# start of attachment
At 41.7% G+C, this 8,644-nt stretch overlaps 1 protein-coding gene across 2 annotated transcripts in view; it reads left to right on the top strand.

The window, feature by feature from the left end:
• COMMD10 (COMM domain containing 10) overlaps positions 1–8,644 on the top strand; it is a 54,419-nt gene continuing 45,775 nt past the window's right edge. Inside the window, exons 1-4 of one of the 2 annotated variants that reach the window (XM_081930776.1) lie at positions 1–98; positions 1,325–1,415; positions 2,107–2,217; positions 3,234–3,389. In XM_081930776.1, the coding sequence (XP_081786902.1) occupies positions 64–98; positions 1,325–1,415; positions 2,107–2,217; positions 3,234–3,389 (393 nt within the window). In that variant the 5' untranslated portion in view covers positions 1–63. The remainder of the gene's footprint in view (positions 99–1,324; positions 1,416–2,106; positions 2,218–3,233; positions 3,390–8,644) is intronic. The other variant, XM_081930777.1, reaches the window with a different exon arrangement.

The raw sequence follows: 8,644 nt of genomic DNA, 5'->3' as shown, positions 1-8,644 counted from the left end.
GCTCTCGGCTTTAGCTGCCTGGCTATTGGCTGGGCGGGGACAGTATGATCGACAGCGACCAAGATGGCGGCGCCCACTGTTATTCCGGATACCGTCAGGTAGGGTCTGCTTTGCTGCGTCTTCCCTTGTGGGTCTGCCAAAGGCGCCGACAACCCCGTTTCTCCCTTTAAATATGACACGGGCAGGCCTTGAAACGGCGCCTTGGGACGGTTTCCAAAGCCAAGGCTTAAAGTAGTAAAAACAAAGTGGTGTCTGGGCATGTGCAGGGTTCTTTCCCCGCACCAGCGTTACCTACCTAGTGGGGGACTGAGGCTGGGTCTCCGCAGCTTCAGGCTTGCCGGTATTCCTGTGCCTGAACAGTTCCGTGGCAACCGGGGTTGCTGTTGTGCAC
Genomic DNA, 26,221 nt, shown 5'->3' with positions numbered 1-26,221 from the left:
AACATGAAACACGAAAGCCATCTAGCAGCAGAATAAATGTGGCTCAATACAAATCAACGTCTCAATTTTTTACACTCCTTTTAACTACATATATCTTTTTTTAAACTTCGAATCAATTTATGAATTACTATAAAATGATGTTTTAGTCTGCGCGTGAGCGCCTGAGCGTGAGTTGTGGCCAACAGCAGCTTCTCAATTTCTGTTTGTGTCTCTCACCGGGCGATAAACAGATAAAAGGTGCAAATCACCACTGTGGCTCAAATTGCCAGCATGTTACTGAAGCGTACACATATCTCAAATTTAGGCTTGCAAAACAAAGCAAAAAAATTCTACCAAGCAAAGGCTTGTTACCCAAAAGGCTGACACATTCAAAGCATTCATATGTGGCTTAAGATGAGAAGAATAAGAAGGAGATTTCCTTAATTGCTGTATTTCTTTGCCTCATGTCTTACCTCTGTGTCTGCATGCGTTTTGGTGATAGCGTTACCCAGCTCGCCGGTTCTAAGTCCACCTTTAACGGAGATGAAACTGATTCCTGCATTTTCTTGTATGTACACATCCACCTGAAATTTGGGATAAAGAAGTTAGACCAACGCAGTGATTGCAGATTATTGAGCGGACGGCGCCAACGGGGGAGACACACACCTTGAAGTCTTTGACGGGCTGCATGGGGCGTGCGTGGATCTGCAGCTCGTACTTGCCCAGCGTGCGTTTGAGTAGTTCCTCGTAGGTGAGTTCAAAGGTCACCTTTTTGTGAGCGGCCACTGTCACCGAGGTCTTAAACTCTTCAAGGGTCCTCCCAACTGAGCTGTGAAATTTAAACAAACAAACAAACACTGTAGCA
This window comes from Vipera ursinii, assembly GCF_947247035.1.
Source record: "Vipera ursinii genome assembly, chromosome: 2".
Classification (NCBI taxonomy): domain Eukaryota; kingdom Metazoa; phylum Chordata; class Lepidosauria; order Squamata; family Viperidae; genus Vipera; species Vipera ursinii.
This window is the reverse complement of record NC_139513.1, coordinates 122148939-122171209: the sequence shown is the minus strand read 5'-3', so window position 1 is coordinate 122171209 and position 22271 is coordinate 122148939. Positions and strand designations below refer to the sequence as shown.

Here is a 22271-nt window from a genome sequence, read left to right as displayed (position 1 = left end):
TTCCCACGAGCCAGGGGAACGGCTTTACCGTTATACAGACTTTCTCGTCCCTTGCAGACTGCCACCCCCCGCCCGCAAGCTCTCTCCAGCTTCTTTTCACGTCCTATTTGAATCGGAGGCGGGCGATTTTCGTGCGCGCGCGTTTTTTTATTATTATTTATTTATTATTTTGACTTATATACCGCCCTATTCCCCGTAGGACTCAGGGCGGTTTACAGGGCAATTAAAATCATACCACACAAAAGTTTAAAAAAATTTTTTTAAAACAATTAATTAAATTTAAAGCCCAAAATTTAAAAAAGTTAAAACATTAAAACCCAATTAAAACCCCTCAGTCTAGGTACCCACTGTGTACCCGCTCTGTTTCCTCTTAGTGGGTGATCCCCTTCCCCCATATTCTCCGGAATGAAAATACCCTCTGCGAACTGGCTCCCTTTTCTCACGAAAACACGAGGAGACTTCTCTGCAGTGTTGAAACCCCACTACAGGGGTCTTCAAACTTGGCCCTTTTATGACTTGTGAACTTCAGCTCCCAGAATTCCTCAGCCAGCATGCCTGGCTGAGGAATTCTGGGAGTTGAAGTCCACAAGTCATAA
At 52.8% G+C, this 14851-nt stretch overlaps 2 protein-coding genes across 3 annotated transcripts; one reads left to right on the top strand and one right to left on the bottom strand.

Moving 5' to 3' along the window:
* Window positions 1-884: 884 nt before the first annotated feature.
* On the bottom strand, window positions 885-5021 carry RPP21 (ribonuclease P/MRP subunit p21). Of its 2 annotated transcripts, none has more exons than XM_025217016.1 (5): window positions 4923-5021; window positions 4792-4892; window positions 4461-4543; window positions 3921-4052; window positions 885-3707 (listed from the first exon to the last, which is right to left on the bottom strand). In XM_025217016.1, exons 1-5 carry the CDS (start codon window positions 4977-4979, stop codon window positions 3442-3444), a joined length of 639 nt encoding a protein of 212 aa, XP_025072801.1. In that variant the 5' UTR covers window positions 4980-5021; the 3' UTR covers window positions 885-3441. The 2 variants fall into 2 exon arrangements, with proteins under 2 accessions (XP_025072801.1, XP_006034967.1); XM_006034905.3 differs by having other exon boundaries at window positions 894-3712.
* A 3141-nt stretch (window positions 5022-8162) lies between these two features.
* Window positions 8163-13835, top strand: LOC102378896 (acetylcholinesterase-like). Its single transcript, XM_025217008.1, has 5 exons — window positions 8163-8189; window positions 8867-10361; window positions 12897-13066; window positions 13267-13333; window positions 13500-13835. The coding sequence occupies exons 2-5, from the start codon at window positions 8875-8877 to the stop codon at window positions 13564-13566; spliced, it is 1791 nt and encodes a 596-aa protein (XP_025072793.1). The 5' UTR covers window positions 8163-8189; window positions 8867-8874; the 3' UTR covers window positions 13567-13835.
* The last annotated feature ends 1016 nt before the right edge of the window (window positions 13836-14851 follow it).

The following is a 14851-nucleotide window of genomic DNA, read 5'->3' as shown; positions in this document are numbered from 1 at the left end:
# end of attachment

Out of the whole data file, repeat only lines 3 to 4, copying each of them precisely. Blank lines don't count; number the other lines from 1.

• COMMD10 (COMM domain containing 10) overlaps positions 1–8,644 on the top strand; it is a 54,419-nt gene continuing 45,775 nt past the window's right edge. Inside the window, exons 1-4 of one of the 2 annotated variants that reach the window (XM_081930776.1) lie at positions 1–98; positions 1,325–1,415; positions 2,107–2,217; positions 3,234–3,389. In XM_081930776.1, the coding sequence (XP_081786902.1) occupies positions 64–98; positions 1,325–1,415; positions 2,107–2,217; positions 3,234–3,389 (393 nt within the window). In that variant the 5' untranslated portion in view covers positions 1–63. The remainder of the gene's footprint in view (positions 99–1,324; positions 1,416–2,106; positions 2,218–3,233; positions 3,390–8,644) is intronic. The other variant, XM_081930777.1, reaches the window with a different exon arrangement.

The raw sequence follows: 8,644 nt of genomic DNA, 5'->3' as shown, positions 1-8,644 counted from the left end.